On Being a Feminist

As a result of a couple of things I’ve read lately (and a couple of people crossing my path) I have come to realize that I spend almost no time at all thinking about the subject of feminism.  I never have.  For starters, I have an aversion to lots of things classified as “isms”.  The word  “feminism” seems much more angry and repugnant than the word “feminine” which I have nothing against. I guess I have heard so many talking heads in the media arguing rudely with each other about sexism, racism, marxism, socialism, feminism, etc… that all those classifications fall into the categories of unhelpful and divisive.  At least in my mind they do.

Secondly, I think I have just been busy seeing the world through the only pair of eyes that I have. I haven’t been wishing that I could be something other than what I was since I am fully engaged in being what I am. It’s enough. I suppose if I put high priority on material things I might feel angry that men earn higher wages than women doing the same work in some cases.  But how much is earned has little to do with how much the work is enjoyed, and that is always what has mattered more to me.  My observation is that men and women have equal access to being miserable, unfulfilled and depressed about what they are or are not.  Equal access to being happy, content with circumstances and productive. It seems to me a matter of personal attitude, period.

I have one area of thought that might have a feminist ring to it – that is frustration over trying to fix value to the jobs of childrearing and homemaking, which often have no monetary reward. I say often, because you do see instances in movies and real life where people with a need will pay almost anything for someone skilled to come in a take the job of a spouse they’ve lost. Or you hear about the valued, trusted housekeeper or nanny who is the equivalent of an executive secretary – a Mary Poppins if you will, or a Mrs. Doubtfire.  But think about it – if we really valued those positions wouldn’t there be someplace where they taught the necessary skills to be good at them? And not just for women but for men as well? No, it’s pretty much left up to on-the-job learning, or self-help books, or trial and error. And there’s all too much error going on and the stakes are much higher than we are willing to admit. I am a little bit concerned about being elderly and in the care of a generation of people who have been disregarded, neglected, often used and abused, and don’t have a lot of examples in their lives of how to care for and love people. I feel cultural remorse over this.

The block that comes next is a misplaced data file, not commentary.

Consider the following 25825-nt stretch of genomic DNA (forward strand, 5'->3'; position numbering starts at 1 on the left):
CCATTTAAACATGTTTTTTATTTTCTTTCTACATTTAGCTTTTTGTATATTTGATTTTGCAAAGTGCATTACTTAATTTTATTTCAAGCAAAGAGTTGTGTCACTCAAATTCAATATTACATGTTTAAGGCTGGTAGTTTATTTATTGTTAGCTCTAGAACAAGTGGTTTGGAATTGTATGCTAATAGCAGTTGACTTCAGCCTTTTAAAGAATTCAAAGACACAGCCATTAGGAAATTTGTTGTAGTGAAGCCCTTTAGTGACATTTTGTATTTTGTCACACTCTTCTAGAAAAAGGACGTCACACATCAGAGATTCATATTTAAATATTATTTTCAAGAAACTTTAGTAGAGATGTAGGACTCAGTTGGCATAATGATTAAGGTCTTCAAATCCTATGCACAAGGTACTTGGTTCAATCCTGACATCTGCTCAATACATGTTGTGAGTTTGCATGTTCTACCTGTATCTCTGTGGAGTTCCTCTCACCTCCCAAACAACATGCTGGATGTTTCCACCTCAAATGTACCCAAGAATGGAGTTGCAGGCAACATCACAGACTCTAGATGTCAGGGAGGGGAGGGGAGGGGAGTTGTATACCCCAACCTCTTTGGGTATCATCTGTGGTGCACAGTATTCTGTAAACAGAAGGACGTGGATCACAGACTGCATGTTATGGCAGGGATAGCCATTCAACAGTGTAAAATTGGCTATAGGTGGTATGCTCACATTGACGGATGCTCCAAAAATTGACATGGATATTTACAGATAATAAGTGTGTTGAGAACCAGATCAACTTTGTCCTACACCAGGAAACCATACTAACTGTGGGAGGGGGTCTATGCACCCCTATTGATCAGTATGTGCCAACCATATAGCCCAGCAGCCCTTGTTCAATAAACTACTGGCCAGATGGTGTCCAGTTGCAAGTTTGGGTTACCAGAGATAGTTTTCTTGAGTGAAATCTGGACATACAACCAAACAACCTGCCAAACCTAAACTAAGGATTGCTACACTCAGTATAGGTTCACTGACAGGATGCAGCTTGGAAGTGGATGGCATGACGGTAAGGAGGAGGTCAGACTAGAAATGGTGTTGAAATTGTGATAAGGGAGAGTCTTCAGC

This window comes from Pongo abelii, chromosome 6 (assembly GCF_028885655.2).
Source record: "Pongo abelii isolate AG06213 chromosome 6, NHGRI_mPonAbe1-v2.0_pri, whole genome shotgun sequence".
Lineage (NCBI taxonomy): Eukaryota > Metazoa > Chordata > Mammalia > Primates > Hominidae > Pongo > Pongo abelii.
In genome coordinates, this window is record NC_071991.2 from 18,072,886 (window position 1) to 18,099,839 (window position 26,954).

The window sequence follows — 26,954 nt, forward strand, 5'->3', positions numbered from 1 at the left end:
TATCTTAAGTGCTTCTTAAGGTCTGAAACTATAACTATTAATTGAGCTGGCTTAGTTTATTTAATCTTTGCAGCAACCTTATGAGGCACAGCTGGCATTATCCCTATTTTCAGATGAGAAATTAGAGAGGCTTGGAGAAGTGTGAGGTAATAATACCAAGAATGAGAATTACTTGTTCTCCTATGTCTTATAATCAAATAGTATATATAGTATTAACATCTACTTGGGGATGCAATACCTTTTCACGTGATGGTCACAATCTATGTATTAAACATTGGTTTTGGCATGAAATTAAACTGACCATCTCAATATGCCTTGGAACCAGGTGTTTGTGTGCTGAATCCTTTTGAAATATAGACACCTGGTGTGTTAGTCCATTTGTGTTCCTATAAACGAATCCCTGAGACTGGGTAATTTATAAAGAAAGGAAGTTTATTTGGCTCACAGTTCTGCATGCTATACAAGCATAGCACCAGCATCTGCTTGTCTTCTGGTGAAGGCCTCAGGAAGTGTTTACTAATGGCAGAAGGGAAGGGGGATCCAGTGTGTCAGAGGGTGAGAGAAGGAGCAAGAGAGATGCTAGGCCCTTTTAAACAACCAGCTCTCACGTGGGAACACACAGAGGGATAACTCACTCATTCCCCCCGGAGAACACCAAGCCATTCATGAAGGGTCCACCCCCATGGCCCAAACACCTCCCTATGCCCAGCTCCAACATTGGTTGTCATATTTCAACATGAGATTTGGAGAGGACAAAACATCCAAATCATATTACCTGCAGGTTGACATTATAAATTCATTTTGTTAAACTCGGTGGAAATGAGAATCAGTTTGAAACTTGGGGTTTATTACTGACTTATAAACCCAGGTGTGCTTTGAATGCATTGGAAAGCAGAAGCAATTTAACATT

But I see both men and women who are willing to undervalue raising the future generation, so it’s not a gender issue to me. I think I have recovered from past feelings of low self worth, thinking that time was wasted when I was making a home for my husband and children.  I think it was the most important thing I could have done (and I probably should have done more of it).

I love being who I am and will not waste time envying those who are other than me. I would also say that it makes me very happy to be around people who also enjoy who they are – be they male or female.  Just sayin…

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